Lawyers, Guns and Money – The Bribery Problem and U.K. Bribery Act
Lawrence J. Trautman
American University; George Washington University; Oklahoma City University - School of Law
June 12, 2013
With expanding U.S. business operations around the globe, the potential for significant exposure to international corruption increases along with the increased risks associated with anti-bribery laws. Companies who employ citizens of the United Kingdom, maintain an office in the United Kingdom, or are service providers to any United Kingdom organizations are subject to the U.K. Bribery Act and may be held liable for unlimited fines and jail terms which increase to ten years. Regardless of their countries of origin, multinational companies will inevitability be impacted by the U.K. and U.S. anti-bribery statutes. The SEC and the U.K.’s SFO [Serious Frauds Office] and FSA [Financial Services Authority] are increasing their coordination to work together in the areas of common regulatory interest, including cross-border enforcement cases. Any attempt to assess corporate risk for a U.K. Bribery Act violation requires an understanding of how the statute operates and is enforced.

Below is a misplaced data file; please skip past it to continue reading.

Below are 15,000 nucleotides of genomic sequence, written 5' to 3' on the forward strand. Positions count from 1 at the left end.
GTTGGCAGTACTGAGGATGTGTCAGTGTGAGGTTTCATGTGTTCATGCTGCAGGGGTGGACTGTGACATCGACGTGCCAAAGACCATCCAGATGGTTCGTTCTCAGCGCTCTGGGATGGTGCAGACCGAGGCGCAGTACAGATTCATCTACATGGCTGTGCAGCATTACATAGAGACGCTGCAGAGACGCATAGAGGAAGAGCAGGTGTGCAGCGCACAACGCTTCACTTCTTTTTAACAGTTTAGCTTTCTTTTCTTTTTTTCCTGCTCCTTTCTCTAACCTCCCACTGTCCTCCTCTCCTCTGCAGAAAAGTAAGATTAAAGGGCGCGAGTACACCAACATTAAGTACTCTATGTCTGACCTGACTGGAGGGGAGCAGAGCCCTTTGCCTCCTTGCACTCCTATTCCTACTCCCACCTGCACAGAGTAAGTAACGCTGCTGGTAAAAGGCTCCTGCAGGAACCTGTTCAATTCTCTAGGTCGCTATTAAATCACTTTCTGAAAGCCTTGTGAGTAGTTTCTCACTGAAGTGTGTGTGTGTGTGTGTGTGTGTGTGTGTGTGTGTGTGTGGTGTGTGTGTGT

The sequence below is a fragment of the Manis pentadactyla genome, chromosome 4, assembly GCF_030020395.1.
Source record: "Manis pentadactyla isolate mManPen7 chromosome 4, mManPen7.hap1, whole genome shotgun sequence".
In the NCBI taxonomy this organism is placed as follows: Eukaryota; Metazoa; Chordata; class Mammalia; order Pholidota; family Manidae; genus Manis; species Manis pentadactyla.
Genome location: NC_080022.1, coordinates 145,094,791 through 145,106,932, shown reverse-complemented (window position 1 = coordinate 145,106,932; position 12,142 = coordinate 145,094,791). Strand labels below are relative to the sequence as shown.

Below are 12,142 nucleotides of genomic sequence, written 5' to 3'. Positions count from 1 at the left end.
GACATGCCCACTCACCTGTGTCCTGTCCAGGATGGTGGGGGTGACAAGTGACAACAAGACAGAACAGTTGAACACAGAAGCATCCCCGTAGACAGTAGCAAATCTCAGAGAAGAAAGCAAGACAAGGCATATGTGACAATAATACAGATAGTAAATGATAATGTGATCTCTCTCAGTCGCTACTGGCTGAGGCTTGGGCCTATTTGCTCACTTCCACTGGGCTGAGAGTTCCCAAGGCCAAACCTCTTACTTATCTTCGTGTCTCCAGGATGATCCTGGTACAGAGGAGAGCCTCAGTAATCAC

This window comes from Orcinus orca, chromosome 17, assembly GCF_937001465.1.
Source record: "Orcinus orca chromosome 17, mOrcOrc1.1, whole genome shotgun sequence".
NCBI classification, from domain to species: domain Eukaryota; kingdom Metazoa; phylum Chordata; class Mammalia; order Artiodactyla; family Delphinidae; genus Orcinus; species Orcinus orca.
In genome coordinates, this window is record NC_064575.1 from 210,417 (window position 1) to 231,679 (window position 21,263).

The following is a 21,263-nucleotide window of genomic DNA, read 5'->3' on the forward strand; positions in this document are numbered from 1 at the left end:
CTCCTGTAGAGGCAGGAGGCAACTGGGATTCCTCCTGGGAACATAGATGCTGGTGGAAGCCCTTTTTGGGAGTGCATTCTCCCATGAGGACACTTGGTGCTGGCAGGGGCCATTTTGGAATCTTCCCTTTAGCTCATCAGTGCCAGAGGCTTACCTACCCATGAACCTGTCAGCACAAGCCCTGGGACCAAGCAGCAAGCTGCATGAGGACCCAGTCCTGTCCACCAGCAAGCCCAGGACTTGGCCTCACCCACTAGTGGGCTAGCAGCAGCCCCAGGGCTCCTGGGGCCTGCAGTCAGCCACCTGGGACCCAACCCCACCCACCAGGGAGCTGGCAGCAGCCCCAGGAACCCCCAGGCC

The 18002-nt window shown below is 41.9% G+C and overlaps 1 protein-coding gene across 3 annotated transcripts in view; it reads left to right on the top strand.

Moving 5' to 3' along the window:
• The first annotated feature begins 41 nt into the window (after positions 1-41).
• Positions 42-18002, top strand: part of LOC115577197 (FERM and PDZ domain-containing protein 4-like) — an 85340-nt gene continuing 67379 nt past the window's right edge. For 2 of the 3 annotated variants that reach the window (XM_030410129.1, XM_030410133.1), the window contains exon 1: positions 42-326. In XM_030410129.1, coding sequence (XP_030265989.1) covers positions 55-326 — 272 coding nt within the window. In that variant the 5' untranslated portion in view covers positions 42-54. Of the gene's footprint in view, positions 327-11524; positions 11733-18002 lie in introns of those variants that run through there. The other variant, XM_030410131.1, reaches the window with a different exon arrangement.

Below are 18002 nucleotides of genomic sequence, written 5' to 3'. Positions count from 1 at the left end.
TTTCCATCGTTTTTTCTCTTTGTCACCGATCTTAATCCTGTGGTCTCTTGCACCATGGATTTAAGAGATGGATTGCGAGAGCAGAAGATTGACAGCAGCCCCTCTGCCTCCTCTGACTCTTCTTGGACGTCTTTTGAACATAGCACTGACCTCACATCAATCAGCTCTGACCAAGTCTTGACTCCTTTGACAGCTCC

The U.K. Bribery Act replaces a patchwork of statutory and common law offenses dating back to 1889 and is designed to modernize and simplify the current anti-bribery restrictions in the United Kingdom. At its core, the U.K. Bribery Act creates four distinct categories of offenses: (1) bribing another person; (2) taking bribes; (3) bribing foreign public officials; and (4) the failure of a commercial organization to prevent bribery. We begin with a brief discussion of the international bribery problem. Next, because the U.K. Bribery Act is relatively new, we provide an explanation and analysis of the Act, along with a description of the SFO’s revised policies published on October 9, 2012. An analysis of many of the key differences between the Foreign Corrupt Practices Act (FCPA) and U.K. Bribery Act is then presented. Now that more than two years has past since implementation, an assessment of this law’s impact is presented. As the world continues to grow smaller and commerce increases, corporate officers and directors must necessarily become familiar with the provisions of the U.K. Bribery Act.
Number of Pages in PDF File: 58
Keywords: Bribery, Corporate Governance, Corruption, Criminal Penalties, Director Liability, DOJ, Enforcement, Ethics, Facilitating Payments, FCPA, Fines, Foreign Corrupt Practices Act, Leadership, International Business, Litigation, OECD Convention on Combating Bribery, Sanctions, SEC, SFO, U.K. Bribery Act
JEL Classification: F13, F23, G18, G28, G38, K14, K20, K22, K33, K42, L14, L21, L51, M14, O17, O38working papers series
Date posted: June 14, 2013 ; Last revised: November 2, 2013
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